Of the big six large African markets – Egypt, Tanzania, Kenya, Nigeria, Ghana and South Africa – we are the most expensive when it comes to data.
The cheapest 1GB package belongs to Egypt, at around R15.55. In comparison, our cheapest comes from Telkom at R99 per GB.
The second most expensive? Kenya, at around R64 per GB.
Minister of Economic Development Ebrahim Patel,has said; “Big data, search engines, complex algorithms and social media are the modern utilities that play the role akin to what water and energy utilities did a century ago.”
So … why is our data so expensive and where does it all go?
The Independent Communications Authority of South Africa (Icasa) has launched an official inquiry into the matter.
Their spokesperson, Paseka Maleka, has stated that, among a number of causes for the high cost of data in South Africa, lack of competition and the spectrum debacle are of chief concern.
“If we can look into issues of allocating more spectrum and introducing more competition, of course then the costs may come down,” she says.
In the last couple of years, Icasa has managed to reduce the cost of phone calls to less than 20 cents to interconnect a call.
Now, with the growing demand for internet, they’re looking into the data problem. Causes on the rise, such as Data Must Fall and the Social Media Blackout are evidence of the public’s outrage. They signify just how important data has become, not just to people’s daily lives but to our country’s future.
We need innovation to compete in any upcoming industrial revolution, to participate in 21st-century economics. A massive driving force behind that will be the availability and affordability of data.
Icasa and the National Consumer Commission are set to tackle issues including data expiry and out-of-bundle rates.
They’ve also stated that there is no justification for operators to charge high out-of-bundle rates, as the operators incur the same costs in providing data whether in or out of bundle.
They hope to have completed this huge inquiry by March 2018. This will include a market study, a discussion document, public hearings and a findings document. The next phase of the project is to have a series of market reviews.
Two weeks ago, Vodacom customers woke up to find their airtime and data had mysteriously vanished. We’re not talking about the way it seems to mysteriously vanish after two minutes of YouTube. We mean entirely, and for no good reason.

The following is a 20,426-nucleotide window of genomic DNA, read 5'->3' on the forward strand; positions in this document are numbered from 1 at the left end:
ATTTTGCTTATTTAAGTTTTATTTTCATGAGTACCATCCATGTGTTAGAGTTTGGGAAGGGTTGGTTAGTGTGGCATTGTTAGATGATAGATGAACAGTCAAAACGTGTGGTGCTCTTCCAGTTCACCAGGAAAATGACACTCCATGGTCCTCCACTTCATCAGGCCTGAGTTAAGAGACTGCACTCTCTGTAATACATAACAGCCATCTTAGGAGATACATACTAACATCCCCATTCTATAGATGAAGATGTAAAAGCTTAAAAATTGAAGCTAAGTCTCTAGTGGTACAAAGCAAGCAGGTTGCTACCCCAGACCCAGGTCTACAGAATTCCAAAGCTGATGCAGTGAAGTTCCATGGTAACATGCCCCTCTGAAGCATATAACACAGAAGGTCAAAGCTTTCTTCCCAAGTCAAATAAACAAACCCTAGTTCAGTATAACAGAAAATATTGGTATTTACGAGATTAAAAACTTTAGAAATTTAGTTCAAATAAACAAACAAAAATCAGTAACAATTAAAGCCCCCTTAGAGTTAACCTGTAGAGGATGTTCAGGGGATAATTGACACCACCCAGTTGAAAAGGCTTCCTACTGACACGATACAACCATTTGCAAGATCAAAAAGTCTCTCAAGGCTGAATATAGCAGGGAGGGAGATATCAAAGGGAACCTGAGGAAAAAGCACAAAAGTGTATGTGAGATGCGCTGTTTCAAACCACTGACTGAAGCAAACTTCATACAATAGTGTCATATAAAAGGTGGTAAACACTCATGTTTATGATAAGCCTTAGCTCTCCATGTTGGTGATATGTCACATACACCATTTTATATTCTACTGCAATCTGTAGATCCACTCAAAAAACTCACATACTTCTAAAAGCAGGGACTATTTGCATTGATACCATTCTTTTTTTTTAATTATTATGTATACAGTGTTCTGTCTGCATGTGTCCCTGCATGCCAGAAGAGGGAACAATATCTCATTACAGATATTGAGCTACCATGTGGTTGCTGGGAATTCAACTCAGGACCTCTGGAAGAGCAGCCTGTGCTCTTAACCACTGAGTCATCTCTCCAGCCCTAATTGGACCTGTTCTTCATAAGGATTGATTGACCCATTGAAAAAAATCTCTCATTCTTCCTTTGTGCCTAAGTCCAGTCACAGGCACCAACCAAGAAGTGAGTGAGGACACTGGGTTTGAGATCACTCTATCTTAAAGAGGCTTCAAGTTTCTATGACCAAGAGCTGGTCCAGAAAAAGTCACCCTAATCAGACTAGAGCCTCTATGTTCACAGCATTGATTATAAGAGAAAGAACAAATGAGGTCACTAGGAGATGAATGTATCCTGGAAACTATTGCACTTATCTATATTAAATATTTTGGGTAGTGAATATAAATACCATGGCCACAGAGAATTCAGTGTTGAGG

Then Vodacom came out and admitted that a system glitch, caused by a configuration change, was the cause of the problem. It promised to reinstate all the missing data and airtime. In addition, by way of apology, they offered all the affected customers a free 500MB bundle.
That’s nice of them, but what about all the people who experienced these system glitches before? This isn’t the first time our data has pulled a Houdini on us.
Before, customers were told, if you have an issue, here’s a tissue.
On 21 June, the Social Media Blackout rolled out, which we followed live on Twitter, and soon after, Vodacom responded.
“We know you out here fam, and we are listening. #WatchThisSpace something BIG is coming.”
Apart from the fact that Vodacom now addresses the public in slang, they also claimed their news would change the game.
Since then, they’ve launched My Meg, which will be running until the end of September. With My Meg, Vodacom customers are given up to 1GB free data every day to use on certain apps. Monday is for Facebook, Tuesday for Takealot or Pinterest, Wednesday for Gaming, etc.
In the meantime, Cell C has launched a number of competitive subscription packages to rival Telkom’s FreeMe bundles.
Is change is on the way?
In August, Icasa published a notice stating its intention to amend the end-user and subscriber service charter regulations.
The amendments would see the following:
- Smaller data bundles remaining valid for longer and large bundles remaining valid for longer still;
- End-users must also be provided with an option to roll over unused data before the expiry date. See the proposed expiry periods for data bundles in the table below;
- Operators must provide a way for end users to opt in and out of out-of-bundle charges when their data bundle is depleted, and not be defaulted automatically to out-of-bundle data charges;
- They must also ensure that end users are sent data-depletion notifications at regular intervals – at 50%, 75%, 90% and 100% depletion.
|20GB and more||24 months|
If introduced, these regulations will certainly have an effect on the business models of our Big Four service providers.
Interested parties have until 19 September to comment on the proposed regulations.
For now, Vodacom, MTN, Cell C and Telkom have all gone on record to say they have received the draft regulations, are in the process of studying them and are committed to addressing the problems.
Vodacom and MTN have both stated that data doesn’t generally disappear.
Our new smartphones just use a lot more of it, and faster. High-definition videos, automatic system updates and data traffic all contribute to this, without us knowing.
While not likely, it has also been suggested that some complainants may have been victim to their SIM card being hijacked.
They will submit their comments on the draft regulations, they say, before the deadline.